Those old family classics of the kids playing in the garden and Christmas get-togethers are priceless, they can never be captured again. So what happens when those precious memories start to fade and stretch? Unfortunately, film has a lifespan and a rather short one too. Older films were cellulose-based and start to break down over time. But there is a solution. One that will keep the movies in perfect condition, indefinitely. Digital conversion is the way of the future for all those old home movies. Here’s how to do it.
What you will need
To do this properly you need the VHS tapes, an analog video converter, a VCR, RCA cords and a PC. The analog converter comes with its own software, either on a disc, or available for download. If your pc is older, it should still have a DVD reader built-in.
Setting up and getting started
Using the RCA cords, plug the right colors into the output of the VCR and connect to the RCA input of the converter. The converter will also have a USB cable, plug this into your PC. Make sure that the converter software is properly installed, create a file for the video clips to export to, and we are ready to go. Where to store the memories is also important. The PC is fine for a few videos. If, however, there are loads of videos, an external hard drive or cloud storage are better options.
Uploading the footage
Switch everything on and insert the tape, click record on the converter software and press play on the VCR. Controlling the tape all happens from the VCR controls, the software is just copying for now. Watch in amazement as your childhood memories appear on your PC screen before your eyes.
There might be plenty of parts of the tape that are badly damaged already, these can be edited out in the beginning by stopping the recording, getting past the bad bits on the video and then starting the recording again. It will take a while to get used to the order of things, but it’s quite simple. Recording smaller pieces of 10 – 15 minutes at a time will make it easier to work with the video clips afterward. There’s no quick way around this whole process. If the video is in great condition and it can be recorded in 1 piece, it needs to play at regular speed for the duration of the film.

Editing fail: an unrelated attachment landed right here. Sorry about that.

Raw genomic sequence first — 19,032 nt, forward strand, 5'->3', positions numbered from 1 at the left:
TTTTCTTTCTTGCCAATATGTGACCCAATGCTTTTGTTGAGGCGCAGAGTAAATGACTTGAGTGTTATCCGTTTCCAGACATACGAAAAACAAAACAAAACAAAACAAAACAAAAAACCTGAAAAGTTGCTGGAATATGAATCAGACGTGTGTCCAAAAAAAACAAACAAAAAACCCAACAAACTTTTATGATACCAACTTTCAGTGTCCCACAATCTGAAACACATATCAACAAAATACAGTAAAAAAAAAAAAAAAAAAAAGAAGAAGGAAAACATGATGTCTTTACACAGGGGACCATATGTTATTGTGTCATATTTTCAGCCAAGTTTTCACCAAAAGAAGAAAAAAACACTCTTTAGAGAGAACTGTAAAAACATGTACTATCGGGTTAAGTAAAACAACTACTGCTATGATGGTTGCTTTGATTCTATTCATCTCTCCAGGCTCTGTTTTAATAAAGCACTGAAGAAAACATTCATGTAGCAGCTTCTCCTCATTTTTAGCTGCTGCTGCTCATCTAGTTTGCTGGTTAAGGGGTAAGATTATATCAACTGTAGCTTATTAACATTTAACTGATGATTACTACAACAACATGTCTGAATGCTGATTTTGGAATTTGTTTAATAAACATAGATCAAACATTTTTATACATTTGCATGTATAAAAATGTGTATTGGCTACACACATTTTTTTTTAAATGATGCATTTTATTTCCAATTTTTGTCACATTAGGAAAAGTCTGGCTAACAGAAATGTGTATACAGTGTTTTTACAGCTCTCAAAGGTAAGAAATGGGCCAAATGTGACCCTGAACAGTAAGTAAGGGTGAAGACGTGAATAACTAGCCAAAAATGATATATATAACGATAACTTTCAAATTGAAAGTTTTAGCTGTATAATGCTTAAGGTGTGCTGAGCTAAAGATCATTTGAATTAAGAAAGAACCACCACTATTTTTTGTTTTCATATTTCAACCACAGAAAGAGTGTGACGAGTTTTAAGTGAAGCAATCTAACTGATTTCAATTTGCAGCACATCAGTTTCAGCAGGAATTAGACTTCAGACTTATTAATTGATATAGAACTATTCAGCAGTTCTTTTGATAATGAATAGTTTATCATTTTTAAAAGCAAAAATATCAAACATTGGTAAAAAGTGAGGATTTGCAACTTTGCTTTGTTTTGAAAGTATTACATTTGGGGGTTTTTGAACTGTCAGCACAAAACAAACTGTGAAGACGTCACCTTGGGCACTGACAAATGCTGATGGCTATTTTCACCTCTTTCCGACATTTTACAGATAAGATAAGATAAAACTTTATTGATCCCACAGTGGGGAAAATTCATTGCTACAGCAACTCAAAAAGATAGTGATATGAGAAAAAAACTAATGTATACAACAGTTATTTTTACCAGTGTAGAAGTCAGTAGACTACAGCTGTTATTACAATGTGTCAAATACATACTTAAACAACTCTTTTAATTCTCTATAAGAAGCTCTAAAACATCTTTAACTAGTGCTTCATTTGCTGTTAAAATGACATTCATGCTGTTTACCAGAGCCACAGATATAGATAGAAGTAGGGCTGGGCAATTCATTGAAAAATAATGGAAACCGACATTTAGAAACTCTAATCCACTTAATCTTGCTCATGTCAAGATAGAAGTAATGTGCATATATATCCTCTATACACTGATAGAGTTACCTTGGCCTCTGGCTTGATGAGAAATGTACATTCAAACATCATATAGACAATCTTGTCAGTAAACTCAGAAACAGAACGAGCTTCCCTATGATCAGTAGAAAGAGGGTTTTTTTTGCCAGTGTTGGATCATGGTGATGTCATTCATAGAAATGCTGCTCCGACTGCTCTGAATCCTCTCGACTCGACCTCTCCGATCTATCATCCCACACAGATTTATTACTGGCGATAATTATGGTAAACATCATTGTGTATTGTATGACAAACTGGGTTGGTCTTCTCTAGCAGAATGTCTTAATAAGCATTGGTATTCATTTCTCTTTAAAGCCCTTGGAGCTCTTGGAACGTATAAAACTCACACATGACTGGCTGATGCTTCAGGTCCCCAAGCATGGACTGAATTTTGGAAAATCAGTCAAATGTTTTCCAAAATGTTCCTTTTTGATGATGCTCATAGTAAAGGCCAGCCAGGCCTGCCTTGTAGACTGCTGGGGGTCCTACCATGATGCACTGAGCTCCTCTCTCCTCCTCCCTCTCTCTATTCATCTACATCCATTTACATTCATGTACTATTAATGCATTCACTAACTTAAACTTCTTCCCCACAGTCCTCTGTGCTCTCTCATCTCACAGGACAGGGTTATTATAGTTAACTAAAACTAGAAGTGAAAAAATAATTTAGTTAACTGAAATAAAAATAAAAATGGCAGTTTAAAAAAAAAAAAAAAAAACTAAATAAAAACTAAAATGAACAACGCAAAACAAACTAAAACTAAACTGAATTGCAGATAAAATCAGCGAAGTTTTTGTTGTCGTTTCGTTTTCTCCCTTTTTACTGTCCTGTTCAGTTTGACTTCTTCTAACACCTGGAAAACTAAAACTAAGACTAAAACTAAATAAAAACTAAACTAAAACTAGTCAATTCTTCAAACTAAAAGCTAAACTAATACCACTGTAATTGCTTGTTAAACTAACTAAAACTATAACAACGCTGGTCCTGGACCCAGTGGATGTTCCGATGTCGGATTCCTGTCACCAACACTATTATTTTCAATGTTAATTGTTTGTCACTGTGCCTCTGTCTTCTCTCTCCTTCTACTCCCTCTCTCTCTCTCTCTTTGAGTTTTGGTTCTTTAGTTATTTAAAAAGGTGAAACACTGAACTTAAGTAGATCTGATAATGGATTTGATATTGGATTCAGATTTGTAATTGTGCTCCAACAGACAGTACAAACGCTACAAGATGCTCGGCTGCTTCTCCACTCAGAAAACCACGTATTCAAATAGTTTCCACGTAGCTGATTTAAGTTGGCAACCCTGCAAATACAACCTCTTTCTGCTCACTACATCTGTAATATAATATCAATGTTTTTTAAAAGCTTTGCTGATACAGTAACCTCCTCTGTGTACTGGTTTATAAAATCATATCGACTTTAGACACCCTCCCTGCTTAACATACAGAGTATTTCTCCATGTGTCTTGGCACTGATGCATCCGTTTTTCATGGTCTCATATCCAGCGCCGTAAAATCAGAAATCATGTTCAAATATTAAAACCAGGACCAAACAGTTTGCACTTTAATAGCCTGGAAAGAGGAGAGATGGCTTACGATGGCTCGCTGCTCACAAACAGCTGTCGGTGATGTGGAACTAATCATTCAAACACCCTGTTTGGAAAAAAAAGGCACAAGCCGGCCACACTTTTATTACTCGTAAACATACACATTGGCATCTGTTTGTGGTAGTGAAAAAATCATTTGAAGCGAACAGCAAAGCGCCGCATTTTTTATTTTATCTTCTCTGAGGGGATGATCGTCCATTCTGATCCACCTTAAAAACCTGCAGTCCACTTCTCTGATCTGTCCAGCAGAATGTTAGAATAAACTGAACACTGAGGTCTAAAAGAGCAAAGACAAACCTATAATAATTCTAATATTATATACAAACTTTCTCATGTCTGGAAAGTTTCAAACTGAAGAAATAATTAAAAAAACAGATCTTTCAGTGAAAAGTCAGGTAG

The analog converter software will have its own editing tools to splice the clips and cut pieces out. If editing needs to be taken further by brightening up the video or making it clearer, some better software will probably be required, and plenty of time. Software like Adobe Premiere Pro and Gimp are fantastic tools for editing videos and working on single frames. Editing is time-consuming, but the results can be spectacular.
Don’t hold on to that box of old tapes in the basement. It’s time to get them out and put them into a digital filing cabinet. Doing it yourself can save loads of money as some companies charge around $15 per tape for this service. That’s without postage or editing.